Volcano news: Colima Volcano (Mexico)
Colima volcano (Mexico): large explosion on Friday, 5 km eruption column
Saturday Nov 22, 2014 08:42 AM | BY: T
Eruption column from yesterday's explosion at Colima (photo: Mario Anguiano M. / @gobernador_mam / twitter)A strong explosion occurred yesterday afternoon, producing a 5 km tall ash plume.
Ash fall occurred in up to 25 km distance in the municipalities of Zapotiltic and Tamazula de Gordiano.
The vulcanian-type eruption was likely the result of accumulated gas/magma pressure that ejected a solid plug blocking the vent.
Sunday, Sep 21, 2014
The volcano's activity has picked up again recently. A new viscous lava flow has started to descend on the volcano's SW flank. ... [more]
Saturday, Sep 06, 2014
Thursday, Apr 10, 2014
Weak explosive and effusive activity continues at the slowly growing viscous lava dome of the volcano. Occasionally, explosions and/or small rockfalls from the dome produce incandescent avalanches that reach 1-2 km distance on the steep slope. [more]
Thursday, Mar 20, 2014
The volcano produced a series of small ash puffs last night (23:00 GMT). VAAC Washington alerted of low ash plumes beneath flight level 150 (15,000 ft / 4.5 km altitude) drifting east from the volcano. [more]
Colima volcano (Western Mexico) activity update: extrusion of lava flow from summit, intermittent explosions
Tuesday, Mar 11, 2014
Mild effusive and explosive activity continue at the volcano. A recent overflight made by the Civil Protection's fire fighting department of Jalisco (UEPCBJ) showed no significant changes in the summit area of the volcano. A flat mass of viscous lava is slowly extruding and overspilling on the western and southern sides of the upper cone, causing incandescent avalanches sometimes visible at night. Intermittent explosions with ash emission also continue to occur. [more]
Background:Colima volcano is one of the most active in North America and one of the potentially most dangerous ones. It has had more than 30 periods of eruptions since 1585, including several significant eruptions in the late 1990s. Scientific monitoring of the volcano began 20 years ago.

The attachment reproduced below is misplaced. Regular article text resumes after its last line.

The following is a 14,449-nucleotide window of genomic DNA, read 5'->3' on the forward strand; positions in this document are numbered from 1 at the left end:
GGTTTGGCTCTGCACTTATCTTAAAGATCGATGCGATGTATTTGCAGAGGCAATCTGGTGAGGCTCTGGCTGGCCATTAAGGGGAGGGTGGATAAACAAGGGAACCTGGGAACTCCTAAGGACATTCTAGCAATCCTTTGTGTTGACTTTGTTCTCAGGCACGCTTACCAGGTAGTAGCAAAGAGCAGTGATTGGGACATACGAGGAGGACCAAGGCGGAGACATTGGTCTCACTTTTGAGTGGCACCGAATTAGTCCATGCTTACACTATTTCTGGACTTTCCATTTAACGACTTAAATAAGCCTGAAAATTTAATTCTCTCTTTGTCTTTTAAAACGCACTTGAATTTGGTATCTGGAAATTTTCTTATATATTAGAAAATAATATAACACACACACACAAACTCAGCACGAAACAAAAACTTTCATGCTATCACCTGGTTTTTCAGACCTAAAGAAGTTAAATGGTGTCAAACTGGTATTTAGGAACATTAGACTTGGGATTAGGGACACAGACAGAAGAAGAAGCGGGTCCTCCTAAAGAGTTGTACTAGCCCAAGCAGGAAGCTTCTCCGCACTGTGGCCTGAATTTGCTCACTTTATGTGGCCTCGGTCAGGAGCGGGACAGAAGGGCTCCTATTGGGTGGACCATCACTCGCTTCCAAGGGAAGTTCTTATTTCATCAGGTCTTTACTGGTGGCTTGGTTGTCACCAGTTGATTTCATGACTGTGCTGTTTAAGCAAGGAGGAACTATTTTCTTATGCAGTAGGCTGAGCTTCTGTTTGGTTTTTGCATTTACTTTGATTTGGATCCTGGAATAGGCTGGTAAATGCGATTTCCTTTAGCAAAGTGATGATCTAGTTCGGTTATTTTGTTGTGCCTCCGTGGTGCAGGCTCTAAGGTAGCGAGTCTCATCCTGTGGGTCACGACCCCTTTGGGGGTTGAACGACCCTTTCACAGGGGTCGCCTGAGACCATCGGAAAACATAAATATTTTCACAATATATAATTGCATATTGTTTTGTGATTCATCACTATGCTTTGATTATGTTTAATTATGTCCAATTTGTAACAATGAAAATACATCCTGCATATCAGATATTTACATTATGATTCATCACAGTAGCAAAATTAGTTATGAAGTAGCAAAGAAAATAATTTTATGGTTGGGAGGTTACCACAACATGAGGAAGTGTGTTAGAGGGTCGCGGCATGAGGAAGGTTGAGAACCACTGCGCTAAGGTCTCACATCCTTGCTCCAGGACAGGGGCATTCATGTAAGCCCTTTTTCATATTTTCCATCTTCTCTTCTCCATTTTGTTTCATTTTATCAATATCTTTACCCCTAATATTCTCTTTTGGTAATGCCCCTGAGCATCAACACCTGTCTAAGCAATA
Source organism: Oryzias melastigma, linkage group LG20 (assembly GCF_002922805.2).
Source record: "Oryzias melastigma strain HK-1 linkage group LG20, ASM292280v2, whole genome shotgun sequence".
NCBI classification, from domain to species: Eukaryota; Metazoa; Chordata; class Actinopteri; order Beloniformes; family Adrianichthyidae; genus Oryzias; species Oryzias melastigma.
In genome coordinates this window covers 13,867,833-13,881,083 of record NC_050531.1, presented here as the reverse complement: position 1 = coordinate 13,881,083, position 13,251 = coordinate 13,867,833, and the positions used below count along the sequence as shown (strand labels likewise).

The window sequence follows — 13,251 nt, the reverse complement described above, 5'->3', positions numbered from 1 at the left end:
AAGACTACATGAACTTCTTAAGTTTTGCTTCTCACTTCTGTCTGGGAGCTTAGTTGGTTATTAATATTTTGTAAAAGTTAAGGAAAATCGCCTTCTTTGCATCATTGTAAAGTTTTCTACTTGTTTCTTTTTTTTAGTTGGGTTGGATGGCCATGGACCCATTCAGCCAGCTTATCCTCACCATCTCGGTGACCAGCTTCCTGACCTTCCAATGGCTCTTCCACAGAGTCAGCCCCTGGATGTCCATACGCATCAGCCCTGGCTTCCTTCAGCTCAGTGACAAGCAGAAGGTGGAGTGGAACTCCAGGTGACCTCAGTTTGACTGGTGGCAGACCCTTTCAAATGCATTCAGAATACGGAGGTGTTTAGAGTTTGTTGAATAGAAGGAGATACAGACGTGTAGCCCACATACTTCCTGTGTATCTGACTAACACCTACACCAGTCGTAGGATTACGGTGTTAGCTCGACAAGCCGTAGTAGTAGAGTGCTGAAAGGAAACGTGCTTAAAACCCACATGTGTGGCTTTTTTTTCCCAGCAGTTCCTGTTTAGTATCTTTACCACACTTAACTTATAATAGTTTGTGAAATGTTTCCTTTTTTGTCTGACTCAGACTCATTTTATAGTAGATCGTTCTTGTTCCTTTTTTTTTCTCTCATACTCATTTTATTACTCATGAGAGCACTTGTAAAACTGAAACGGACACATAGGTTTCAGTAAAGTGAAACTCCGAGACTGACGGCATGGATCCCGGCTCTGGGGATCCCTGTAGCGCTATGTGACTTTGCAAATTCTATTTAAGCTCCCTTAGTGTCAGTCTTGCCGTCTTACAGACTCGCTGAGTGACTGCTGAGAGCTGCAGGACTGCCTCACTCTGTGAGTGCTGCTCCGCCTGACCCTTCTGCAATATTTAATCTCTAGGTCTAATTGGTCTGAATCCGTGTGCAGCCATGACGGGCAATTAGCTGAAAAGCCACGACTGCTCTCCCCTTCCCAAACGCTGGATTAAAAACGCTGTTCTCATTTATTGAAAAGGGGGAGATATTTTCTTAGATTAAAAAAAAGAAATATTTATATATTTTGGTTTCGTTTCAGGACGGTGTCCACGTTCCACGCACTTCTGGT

The Colima volcanic complex is the most prominent volcanic center of the western Mexican Volcanic Belt. It consists of two southward-younging volcanoes, Nevado de Colima (the 4320 m high point of the complex) on the north and the 3850-m-high historically active Volcán de Colima at the south.
A group of cinder cones of probable late-Pleistocene age is located on the floor of the Colima graben west and east of the Colima complex. Volcán de Colima (also known as Volcán Fuego) is a youthful stratovolcano constructed within a 5-km-wide caldera, breached to the south, that has been the source of large debris avalanches. Major slope failures have occurred repeatedly from both the Nevado and Colima cones, and have produced a thick apron of debris-avalanche deposits on three sides of the complex. Frequent historical eruptions date back to the 16th century. Occasional major explosive eruptions (most recently in 1913) have destroyed the summit and left a deep, steep-sided crater that was slowly refilled and then overtopped by lava dome growth.
Source: GVP, Smithsonian Institute - Colima information